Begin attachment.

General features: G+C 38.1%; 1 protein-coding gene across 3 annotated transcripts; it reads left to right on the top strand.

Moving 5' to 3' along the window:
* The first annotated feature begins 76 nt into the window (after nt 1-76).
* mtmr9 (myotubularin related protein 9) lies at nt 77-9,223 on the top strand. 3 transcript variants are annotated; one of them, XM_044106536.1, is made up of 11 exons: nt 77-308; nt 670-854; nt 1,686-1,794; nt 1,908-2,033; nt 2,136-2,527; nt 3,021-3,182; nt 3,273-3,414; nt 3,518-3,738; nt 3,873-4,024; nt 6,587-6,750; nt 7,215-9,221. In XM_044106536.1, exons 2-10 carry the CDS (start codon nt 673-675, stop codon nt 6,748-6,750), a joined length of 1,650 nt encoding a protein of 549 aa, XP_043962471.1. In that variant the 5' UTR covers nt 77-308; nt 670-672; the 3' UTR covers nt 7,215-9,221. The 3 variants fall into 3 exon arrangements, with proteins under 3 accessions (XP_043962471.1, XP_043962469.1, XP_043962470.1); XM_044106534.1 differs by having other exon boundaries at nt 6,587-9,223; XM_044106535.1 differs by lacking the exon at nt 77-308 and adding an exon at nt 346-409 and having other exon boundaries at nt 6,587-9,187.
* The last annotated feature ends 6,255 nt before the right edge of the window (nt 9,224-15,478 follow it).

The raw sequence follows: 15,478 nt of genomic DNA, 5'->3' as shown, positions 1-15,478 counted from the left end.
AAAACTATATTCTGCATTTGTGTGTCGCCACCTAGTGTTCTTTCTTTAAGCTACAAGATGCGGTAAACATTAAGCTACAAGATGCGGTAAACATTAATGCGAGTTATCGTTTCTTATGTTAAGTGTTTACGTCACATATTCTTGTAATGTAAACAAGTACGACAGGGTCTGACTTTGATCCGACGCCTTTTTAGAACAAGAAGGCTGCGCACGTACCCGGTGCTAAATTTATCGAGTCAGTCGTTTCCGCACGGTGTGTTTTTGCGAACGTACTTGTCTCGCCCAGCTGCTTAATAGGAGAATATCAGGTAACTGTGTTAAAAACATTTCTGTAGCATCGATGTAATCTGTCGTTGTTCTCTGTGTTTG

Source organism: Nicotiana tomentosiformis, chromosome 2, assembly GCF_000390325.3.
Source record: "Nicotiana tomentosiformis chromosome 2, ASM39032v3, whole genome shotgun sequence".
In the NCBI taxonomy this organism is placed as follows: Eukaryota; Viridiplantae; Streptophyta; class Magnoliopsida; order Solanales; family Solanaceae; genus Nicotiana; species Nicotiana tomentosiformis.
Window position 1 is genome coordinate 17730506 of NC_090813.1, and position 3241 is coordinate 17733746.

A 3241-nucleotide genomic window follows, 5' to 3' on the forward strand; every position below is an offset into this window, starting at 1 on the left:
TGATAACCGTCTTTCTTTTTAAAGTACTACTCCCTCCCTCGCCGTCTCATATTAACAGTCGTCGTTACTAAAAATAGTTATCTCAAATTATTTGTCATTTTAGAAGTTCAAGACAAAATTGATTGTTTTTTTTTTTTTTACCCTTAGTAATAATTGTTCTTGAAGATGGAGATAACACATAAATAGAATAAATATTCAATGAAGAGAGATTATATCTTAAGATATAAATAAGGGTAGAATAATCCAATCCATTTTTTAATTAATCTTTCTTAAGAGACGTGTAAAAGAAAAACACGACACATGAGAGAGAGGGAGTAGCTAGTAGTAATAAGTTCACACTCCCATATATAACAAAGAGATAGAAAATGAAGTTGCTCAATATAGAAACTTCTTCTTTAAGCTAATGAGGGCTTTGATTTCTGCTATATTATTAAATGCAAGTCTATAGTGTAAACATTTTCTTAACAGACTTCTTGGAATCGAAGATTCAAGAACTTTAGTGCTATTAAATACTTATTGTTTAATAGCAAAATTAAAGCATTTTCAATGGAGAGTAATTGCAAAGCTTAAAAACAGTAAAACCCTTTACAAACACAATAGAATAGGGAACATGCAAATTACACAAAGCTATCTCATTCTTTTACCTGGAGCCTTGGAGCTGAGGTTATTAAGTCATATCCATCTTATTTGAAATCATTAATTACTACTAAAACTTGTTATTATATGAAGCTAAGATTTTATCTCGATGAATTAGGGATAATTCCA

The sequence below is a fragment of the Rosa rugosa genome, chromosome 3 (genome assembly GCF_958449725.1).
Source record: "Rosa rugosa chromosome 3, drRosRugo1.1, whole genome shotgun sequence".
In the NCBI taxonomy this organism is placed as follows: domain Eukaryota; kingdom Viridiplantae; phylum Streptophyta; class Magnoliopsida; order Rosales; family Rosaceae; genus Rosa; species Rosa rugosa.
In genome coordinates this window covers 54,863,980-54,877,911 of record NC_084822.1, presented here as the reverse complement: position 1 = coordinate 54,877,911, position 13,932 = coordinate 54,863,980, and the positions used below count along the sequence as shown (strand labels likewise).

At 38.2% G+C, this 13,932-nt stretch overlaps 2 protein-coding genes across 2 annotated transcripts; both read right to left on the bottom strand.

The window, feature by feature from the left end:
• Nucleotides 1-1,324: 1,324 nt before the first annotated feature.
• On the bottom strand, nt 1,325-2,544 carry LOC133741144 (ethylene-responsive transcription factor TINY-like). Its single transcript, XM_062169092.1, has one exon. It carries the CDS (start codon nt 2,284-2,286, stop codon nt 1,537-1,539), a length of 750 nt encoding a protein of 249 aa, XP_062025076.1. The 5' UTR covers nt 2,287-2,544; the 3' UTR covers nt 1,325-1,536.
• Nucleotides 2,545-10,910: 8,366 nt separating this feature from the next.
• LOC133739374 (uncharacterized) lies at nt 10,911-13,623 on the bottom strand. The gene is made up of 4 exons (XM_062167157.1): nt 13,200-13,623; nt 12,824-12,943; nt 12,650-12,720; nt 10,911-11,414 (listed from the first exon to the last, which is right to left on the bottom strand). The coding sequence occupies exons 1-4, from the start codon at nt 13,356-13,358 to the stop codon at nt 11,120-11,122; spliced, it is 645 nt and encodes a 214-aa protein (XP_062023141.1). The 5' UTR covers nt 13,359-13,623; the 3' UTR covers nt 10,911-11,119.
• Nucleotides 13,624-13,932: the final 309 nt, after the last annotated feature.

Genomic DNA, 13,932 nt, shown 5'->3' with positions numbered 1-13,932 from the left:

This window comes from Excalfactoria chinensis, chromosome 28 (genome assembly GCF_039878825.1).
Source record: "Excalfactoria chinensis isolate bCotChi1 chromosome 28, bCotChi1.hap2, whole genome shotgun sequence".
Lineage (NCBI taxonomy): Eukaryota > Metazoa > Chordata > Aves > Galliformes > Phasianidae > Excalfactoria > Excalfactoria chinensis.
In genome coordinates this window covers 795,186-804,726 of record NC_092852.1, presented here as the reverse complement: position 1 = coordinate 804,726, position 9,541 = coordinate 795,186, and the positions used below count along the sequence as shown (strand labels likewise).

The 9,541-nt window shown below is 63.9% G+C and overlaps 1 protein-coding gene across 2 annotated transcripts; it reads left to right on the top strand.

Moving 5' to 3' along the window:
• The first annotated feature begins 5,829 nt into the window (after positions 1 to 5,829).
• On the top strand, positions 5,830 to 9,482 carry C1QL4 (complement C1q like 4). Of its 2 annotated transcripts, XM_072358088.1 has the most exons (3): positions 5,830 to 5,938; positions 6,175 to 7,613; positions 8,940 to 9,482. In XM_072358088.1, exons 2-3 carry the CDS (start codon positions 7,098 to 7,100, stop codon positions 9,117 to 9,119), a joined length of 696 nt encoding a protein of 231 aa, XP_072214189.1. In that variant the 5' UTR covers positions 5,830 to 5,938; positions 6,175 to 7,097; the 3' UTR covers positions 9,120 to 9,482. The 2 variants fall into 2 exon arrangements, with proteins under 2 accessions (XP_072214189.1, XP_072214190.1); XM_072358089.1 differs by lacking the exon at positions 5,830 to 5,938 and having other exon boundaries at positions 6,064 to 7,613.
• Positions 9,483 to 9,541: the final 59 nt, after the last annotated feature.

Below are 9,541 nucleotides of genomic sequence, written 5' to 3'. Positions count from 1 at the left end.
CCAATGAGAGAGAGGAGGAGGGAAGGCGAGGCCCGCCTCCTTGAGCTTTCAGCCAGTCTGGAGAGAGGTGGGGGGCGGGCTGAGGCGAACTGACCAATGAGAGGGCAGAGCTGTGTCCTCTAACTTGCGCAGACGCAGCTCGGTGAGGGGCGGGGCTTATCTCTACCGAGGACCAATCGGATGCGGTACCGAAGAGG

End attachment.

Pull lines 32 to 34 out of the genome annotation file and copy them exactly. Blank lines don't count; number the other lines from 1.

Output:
• The first annotated feature begins 5,829 nt into the window (after positions 1 to 5,829).
• On the top strand, positions 5,830 to 9,482 carry C1QL4 (complement C1q like 4). Of its 2 annotated transcripts, XM_072358088.1 has the most exons (3): positions 5,830 to 5,938; positions 6,175 to 7,613; positions 8,940 to 9,482. In XM_072358088.1, exons 2-3 carry the CDS (start codon positions 7,098 to 7,100, stop codon positions 9,117 to 9,119), a joined length of 696 nt encoding a protein of 231 aa, XP_072214189.1. In that variant the 5' UTR covers positions 5,830 to 5,938; positions 6,175 to 7,097; the 3' UTR covers positions 9,120 to 9,482. The 2 variants fall into 2 exon arrangements, with proteins under 2 accessions (XP_072214189.1, XP_072214190.1); XM_072358089.1 differs by lacking the exon at positions 5,830 to 5,938 and having other exon boundaries at positions 6,064 to 7,613.
• Positions 9,483 to 9,541: the final 59 nt, after the last annotated feature.